Cabrera,J (2093) - Lee,A (2231) [A16]
1.c4 Nf6 2.Nf3 g6 3.Nc3 Bg7 4.g3 0-0 5.Bg2 d6 6.0-0 Nc6 7.d3 Nh5 8.Rb1 f5 9.e3 e5 10.Nd5 Ne7 11.b4 c6 12.Nxe7+ Qxe7 13.b5 c5 14.Nd2 Be6 15.a4 Rad8 16.b6 a6 17.Nb3 Qf7 18.Na5 Rd7 19.Bb2 Rfd8 20.Qe2 d5 21.Rfd1 e4 22.cxd5 Bxd5 23.dxe4 fxe4 24.Bxg7 Nxg7 25.Qc2 Ne6 26.h4 Qf5 27.Rxd5 Qxd5 28.Bxe4 Qe5 29.Nxb7 Rd2 30.Qc4 R8d4 31.exd4 Qxe4 32.Rf1 Rxd4 33.Qxa6 Rd7 34.Nxc5 Nxc5 35.Qc8+ Kg7 36.Qxc5 Qxa4 37.Re1 Rd1 38.Qe7+ Kg8 39.b7 Rxe1+ 40.Qxe1 Qb5 41.Qe6+ Kg7 42.Qe7+ Kh6 43.Qg5+ Kg7 44.Qxb5 1-0
On board 4 the Mechanics were hoping that Lee would defeat his much lower rated opponent. Lee had performed quite well in the USCL up to this point, and Cabrera's results were not spectacular. Cabrera showed some power in this game with an impressive exchange sacrifice that put Andy Lee on the defensive. Cabrera is close to winning but Lee has a chance to force an immediate draw with 33....Nf4!! 34.gxf4 Qf3!. After this series of moves, white has absolutely no chance to stop perpetual check, and Lee would draw the game and send the city of San Francisco to the USCL finals. Instead Lee blundered with 33....Rd7? which loses quickly to 34. Nxc5! Nxc5 35. Qc8, regaining the knight on c5 and forcing an endgame with a whopping 3 extra pawns!
Dmitry Zilberstein had the chance to bail out Andy Lee by drawing with FM Marcel Martinez, but wasn't able to come through in the clutch:
Martinez,M (2469) - Zilberstein,D (2435) [C66]
1.e4 e5 2.Nf3 Nc6 3.Bb5 Nf6 4.d3 d6 5.c3 g6 6.0-0 Bg7 7.Re1 0-0 8.Nbd2 Bd7 9.Nf1 Qe8 10.Ne3 a6 11.Ba4 Ne7 12.Bb3 Bc6 13.Nc4 b5 14.Na5 Bd7 15.d4 Nc6 16.Nxc6 Bxc6 17.Bc2 h6 18.a4 Qe7 19.h3 Rfe8 20.d5 Bd7 21.Bd2 c6 22.dxc6 Bxc6 23.axb5 axb5 24.Rxa8 Rxa8 25.Bd3 Qb7 26.Qc2 Nd7 27.b4 Nb6 28.Bf1 Nc4 29.Bc1 d5 30.exd5 Bxd5 31.Nd2 Nd6 32.Nb3 Kh7 33.Na5 Qc7 34.Rd1 Be6 35.Be3 f5 36.f3 Nb7 37.Nxb7 Qxb7 38.Rd6 Ra6 39.Qd2 e4 40.Rxa6 Qxa6 41.fxe4 fxe4 42.Qd8 Qc6 43.Bd4 Bxd4+ 44.Qxd4 Bd5 45.Kf2 Kg8 46.Ke3 Qd6 47.Qc5 Qg3+ 48.Kd4 Bf7 49.Bxb5 Qxg2 50.Bc6 Qf2+ 51.Kxe4 Qe2+ 52.Kd4 Qd2+ 53.Ke5 Qh2+ 54.Kf6 Qxh3 55.Ke7 Qc8 56.Qd6 Qf8+ 57.Kd7 Qg7 58.Qd4 Qf8 59.b5 Qe8+ 60.Kc7 Qe7+ 61.Bd7 Be6 62.Qd6 Qxd6+ 63.Kxd6 Bc4 64.Be6+ 1-0
After a long and hard fought game, both players were down to about 2 minutes on their clock (although you still have time to search for good moves due to the 30 second increment). Marcel's last move was actually a blunder which loses a pawn for nothing if Zilberstein had found 42....Qa1, threatening the c3 pawn and threatening ...Bc4. Dmitry would have almost no chance to lose such a position and a great chance to win, either which would have been sufficient to send San Francisco to the finals. However with his clock ticking, Dmitry opted for 42...Qc6, allowing Marcel to make a very favorable bishop trade with 43. Bd4!. Now suddenly white had some advantage although there were still plenty of defensive resources for black.
Fans thought that Zilberstein had escaped the worst when he played 54...Qxh3, threatening Qe6 checkmate, however Martinez boldly advanced his king to e7 and found a nice haven on the opposite side of the board. After black ran out of checks, the queenside pawns were simply too fast. The game continued: 54....Qxh3 55.Ke7 Qc8 56. Qd6! Qf8 57. Kd7 Qg7 58.Qd4 Qf8 59.b5 Qe8+ 60. Kc7 Qe7 61.Bd7 Be6 62.Qd6! Qxd6 63.Kxd6 Bc4 64.Be6 1-0
Suddenly Miami was headed to the USCL finals after an improbable turn of events. A lot of credit has to be given to Marcel Martinez for his determination to win this game, in what was a pretty difficult position at times. Also Cabrera has to be commended for coming back after last week's awful performance, and playing aggressive and dynamic chess this week to send his team to the finals.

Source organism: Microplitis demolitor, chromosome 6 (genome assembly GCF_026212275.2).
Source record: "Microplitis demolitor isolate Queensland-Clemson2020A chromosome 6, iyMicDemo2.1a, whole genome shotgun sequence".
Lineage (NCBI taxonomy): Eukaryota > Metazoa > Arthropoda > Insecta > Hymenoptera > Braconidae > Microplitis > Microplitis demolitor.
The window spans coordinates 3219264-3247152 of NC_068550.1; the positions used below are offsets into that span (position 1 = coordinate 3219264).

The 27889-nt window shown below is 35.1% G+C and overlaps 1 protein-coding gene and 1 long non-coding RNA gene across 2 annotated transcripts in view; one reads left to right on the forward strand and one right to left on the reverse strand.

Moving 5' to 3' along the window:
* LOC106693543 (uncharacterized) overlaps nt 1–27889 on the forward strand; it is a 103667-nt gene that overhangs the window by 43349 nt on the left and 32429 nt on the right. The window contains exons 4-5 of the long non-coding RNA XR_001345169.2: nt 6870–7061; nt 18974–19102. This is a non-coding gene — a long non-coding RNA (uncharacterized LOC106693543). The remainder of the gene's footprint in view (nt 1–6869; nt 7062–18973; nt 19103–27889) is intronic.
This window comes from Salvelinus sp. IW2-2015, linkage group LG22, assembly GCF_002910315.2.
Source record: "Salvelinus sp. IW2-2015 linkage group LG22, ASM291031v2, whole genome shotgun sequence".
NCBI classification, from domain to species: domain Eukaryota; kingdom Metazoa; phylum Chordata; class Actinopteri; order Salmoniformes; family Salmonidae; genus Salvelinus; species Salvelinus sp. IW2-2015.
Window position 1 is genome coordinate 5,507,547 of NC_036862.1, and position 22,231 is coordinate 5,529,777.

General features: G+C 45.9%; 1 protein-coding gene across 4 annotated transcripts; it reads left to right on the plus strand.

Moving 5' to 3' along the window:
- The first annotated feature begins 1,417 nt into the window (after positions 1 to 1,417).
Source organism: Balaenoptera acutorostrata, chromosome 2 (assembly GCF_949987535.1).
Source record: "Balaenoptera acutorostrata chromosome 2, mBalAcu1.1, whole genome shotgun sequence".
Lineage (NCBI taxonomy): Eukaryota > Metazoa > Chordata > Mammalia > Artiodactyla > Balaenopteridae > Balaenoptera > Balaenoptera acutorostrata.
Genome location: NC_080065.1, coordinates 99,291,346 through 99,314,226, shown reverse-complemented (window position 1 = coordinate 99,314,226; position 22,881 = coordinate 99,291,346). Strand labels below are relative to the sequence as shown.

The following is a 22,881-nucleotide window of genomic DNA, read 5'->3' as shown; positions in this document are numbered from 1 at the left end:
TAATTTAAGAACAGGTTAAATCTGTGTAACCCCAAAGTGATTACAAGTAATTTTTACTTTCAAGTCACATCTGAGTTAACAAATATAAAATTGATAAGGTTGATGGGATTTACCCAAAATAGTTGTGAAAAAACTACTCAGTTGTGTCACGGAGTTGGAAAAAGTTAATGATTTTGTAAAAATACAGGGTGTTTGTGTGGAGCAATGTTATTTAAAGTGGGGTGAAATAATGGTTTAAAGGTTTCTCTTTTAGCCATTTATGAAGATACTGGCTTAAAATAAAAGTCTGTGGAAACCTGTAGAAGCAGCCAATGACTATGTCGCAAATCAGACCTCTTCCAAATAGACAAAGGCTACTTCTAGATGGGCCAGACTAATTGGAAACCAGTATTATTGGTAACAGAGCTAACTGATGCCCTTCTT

The match between Miami and Baltimore will take place in 2 weeks, as there is an International Tournament happening in Miami next Wednesday. The Sharks and Kingfishers haven't played since Week 1, when the Sharks won by the score of 2.5-1.5. Baltimore has become much improved since then and most pundits believe they are now the favorite to win the title. However anything can happen under such pressure and Sharks have shown they have some serious bite behind them. A matchup of GM Becerra and IM Charbonneau on Board 1 should be a tremendous matchup and will likely occur in the finals. Will Miami and their largely Cuban born lineup take down the first ever USCL Championship or will it go to the Baltimore Kingfishers, led by league MVP Pascal Charbonneau? Tune in and find out in 2 weeks!
2) Russia Wins World Team Championship
In the dramatic final round Russia defeated China with the required score 3½-½ to become the World Champion. Grischuk and Bareev scored convincing wins with White, while Morozevich outplayed Ni Hua with Black in the game, which was the last to finish. In total Morozevich scored 5½ out of 7, winning only with Black. Bareev was another hero, scoring 5½ points in 6 games. The Russian team won all 8 matches. China took the silver medals with Zhang Zhong scoring 5 out of 7. The was the first time the Chinese men have ever medalled in a World Team or Olympiad competition. High-rated Israel playing on home ground was undoubtedly disappointed with its result.
The US team's finish was right in the middle with three match wins, three losses and two drawn matches and was in medal contention until a disastrous 3.5 -.5 loss to the Chinese men. A final round defeat of a strong Israeli team allowed the US to finish on a positive note.
US Team Members scores and average opposition faced
1. Onischuk 3.5/7 vs. 2692
The results of Onischuk, who showed once again he had can hold down the first board against the world elite, and new-comer Ibragimov (+3!), were the highlights of a solid team performance. It would have been interesting to see where the US team would have finished with Kamsky and Nakamura playing. Perhaps next May's Olympiad in Turin will answer this question.